Alone in the beer garden I posted a pre-match video to Instagram (yet something else I need to master) and Twitter before checking my emails. I suspect it will be some time before I stop getting Chasetown-related correspondence and tonight I was asked for a pass for tonight’s game at The Scholars Ground from one of our neighbours in the Northern Premier League. I called Club Secretary John to arrange the pass and confirmed it with the requesting club – also confirming their new point of contact now I’ve left. 

At length I finished my delicious beer and made my way back out to civilisation (well Gillingham), stopping for a quick chat about beer and pubs and football with a man sitting by the door. He recommended I go to the Frog & Toad after the match, as this pub closed at 7pm. I thanked him and remembered that was where we used to drink on previous visits to Gillingham. I couldn’t remember the last time I had been here. The last few years seem to have lasted an eternity. 

I strolled across to join my friends in The Ship Inn, walking through a delightful park and passing a cat on a gatepost (which I of course paused to review for @thecatreviewer).

There was a pocket of Seasiders in the corner of the pub and I went across to join them. After a bit of football chat I noticed empty chocolate and crisp packets on the table. 

‘Did you buy those here?’

‘Yes – from that vending machine through there.’

A vending machine selling exciting snackage in a pub! Get in! I shot straight over there and paid £1 each for a bag of BBQ Beef Hula Hoops and a bag of Maltesers. I told you I had no willpower these days. I washed them down with a pint of something with a rude name (Ship Faced, I think).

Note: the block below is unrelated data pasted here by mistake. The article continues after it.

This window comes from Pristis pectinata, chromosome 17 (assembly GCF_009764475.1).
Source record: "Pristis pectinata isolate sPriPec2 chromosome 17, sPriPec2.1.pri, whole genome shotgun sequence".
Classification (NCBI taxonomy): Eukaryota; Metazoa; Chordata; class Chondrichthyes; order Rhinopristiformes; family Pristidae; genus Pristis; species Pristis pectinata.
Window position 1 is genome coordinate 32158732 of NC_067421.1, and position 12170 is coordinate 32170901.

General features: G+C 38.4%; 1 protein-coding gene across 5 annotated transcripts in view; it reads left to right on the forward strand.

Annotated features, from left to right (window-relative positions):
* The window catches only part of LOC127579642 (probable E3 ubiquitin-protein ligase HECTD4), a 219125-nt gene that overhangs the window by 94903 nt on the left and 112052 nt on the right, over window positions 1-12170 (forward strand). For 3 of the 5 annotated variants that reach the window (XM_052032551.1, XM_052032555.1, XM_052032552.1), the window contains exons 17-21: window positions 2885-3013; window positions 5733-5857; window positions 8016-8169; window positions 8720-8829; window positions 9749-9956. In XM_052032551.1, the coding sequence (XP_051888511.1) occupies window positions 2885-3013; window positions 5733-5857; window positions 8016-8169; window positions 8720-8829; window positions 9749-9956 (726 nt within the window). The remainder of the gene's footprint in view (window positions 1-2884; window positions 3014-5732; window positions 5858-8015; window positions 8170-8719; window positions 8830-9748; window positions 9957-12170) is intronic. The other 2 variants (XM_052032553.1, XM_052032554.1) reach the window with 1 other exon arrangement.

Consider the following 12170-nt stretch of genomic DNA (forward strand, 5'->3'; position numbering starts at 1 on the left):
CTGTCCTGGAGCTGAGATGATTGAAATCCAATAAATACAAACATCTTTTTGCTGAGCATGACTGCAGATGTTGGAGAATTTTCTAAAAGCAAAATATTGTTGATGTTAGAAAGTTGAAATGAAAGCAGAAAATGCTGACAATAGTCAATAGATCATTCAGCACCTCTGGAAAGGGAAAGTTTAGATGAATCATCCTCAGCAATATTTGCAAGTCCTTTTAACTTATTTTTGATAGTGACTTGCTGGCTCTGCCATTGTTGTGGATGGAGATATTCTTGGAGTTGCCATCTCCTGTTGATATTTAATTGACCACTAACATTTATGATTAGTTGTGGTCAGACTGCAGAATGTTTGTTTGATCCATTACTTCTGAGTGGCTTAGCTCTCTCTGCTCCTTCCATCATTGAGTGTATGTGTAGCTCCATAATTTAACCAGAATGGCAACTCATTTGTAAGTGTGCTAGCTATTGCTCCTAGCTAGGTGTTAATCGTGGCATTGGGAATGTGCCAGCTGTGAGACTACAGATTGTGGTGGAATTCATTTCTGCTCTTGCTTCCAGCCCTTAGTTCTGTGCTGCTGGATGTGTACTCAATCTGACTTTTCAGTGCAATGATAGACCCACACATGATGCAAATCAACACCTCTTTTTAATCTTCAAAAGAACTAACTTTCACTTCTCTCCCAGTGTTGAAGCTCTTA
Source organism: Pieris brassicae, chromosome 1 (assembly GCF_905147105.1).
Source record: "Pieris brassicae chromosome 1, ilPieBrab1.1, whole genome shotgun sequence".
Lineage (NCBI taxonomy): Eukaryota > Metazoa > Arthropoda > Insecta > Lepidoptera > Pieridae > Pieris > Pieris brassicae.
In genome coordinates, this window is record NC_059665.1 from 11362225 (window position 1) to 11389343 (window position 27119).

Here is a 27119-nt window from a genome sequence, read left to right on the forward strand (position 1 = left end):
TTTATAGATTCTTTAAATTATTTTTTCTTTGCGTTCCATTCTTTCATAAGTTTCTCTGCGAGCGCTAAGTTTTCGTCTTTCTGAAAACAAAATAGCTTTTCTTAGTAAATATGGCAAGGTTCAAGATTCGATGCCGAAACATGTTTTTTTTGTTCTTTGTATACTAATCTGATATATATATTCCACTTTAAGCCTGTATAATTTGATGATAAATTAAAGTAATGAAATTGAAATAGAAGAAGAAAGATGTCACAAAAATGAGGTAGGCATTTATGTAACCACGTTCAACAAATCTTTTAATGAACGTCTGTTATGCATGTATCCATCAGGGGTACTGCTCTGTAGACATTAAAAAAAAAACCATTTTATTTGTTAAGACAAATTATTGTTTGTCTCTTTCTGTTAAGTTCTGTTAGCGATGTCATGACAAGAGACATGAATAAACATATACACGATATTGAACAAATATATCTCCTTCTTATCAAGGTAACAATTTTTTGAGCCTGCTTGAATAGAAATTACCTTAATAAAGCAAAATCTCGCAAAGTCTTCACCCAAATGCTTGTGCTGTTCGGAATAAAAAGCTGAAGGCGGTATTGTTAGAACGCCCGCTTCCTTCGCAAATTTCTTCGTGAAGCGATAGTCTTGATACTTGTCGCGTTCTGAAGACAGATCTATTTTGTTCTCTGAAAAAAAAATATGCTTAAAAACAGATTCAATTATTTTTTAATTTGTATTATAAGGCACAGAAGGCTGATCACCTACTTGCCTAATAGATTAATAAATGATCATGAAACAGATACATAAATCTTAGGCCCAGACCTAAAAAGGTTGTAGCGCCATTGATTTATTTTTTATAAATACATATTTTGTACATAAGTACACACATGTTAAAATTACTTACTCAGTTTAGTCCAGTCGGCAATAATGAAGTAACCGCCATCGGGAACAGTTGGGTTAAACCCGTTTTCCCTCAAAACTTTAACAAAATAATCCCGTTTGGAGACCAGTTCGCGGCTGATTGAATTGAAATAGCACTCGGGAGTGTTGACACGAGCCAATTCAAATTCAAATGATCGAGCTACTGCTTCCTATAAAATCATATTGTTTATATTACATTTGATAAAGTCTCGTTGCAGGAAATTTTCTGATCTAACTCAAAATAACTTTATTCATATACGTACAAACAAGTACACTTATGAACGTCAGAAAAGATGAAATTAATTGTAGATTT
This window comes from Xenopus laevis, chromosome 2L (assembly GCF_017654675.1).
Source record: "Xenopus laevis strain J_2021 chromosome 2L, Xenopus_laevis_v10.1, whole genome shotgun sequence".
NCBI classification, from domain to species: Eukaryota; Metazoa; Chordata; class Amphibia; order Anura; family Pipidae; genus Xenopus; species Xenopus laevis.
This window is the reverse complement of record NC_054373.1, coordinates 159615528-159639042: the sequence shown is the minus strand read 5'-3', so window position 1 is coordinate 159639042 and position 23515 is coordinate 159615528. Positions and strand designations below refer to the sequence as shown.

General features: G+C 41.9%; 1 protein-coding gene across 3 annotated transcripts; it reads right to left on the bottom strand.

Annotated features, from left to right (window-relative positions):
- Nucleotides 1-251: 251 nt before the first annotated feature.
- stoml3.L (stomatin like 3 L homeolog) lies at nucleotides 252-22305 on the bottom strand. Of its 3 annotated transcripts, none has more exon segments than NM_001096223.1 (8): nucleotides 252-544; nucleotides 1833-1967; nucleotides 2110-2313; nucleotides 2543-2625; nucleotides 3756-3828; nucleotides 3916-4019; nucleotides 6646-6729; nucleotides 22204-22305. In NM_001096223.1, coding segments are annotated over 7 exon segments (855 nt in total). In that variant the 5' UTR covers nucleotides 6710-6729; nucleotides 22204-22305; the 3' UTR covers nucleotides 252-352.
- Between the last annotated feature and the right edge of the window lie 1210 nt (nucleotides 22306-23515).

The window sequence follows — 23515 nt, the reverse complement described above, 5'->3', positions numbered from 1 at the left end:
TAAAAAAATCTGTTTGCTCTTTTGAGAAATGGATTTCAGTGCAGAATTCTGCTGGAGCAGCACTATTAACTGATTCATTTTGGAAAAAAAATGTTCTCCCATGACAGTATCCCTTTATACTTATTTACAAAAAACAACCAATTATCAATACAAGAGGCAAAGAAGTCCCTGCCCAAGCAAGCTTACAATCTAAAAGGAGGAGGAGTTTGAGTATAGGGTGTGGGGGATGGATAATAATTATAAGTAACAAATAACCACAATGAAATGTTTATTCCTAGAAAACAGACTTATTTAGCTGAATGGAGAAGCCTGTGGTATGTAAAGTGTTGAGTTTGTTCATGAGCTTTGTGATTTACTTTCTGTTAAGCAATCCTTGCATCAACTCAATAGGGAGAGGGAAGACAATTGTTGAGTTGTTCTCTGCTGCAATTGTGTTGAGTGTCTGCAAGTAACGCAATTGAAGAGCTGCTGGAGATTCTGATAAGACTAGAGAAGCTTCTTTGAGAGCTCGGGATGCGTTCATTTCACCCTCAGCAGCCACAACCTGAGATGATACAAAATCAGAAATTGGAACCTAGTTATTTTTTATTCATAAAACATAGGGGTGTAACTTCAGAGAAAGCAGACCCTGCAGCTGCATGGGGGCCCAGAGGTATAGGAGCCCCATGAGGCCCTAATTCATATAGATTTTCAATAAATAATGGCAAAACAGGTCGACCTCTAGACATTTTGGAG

We strolled across to the ground and struggled to locate the away end when we got there. I asked a steward for help:

‘The away end? See that house there? Go down the alley next to it and the away end is down there.’

Gosh I love quirky old grounds! This reminded me of Luton, where the away end is in a row of terraced houses. I love Wycombe, too, where I once saw a woman doing her ironing through the window of the house on the corner of the ground. 

Now I wasn’t really hungry but I seem to have taken on the role of Chief Pie Taster for you, dear reader. I was lured across by my nose to the refreshment kiosk by a delicious aroma that I couldn’t quite identify. I surveyed the extensive menu and ordered a chicken balti pie, having been after one all season. You can’t go wrong with a chicken balti pie, can you?

It turns out you can. The aesthetics were poor for a start. I mean, look at this:

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The pastry was so dry. The filling wasn’t the best either. Again it was mush. I am beginning to wonder if (a) it’s the way clubs cook the pies that is the problem; or (b) I simply don’t like pies. Whichever it is, I am quite unimpressed at the general standard of food on offer in League One so far. Goodness knows I ate better than this the last couple of seasons in the Northern Premier League! Granted I was in hospitality every game but even when I ate from the food kiosks there was leftover chicken chasseur, corned beef lobby, delicious burgers and chips and gravy. Where’s the variety and the good food in League One? Do we need a revolution – a movement – to get decent grub to matchgoers? Or are you folks happy with your lot?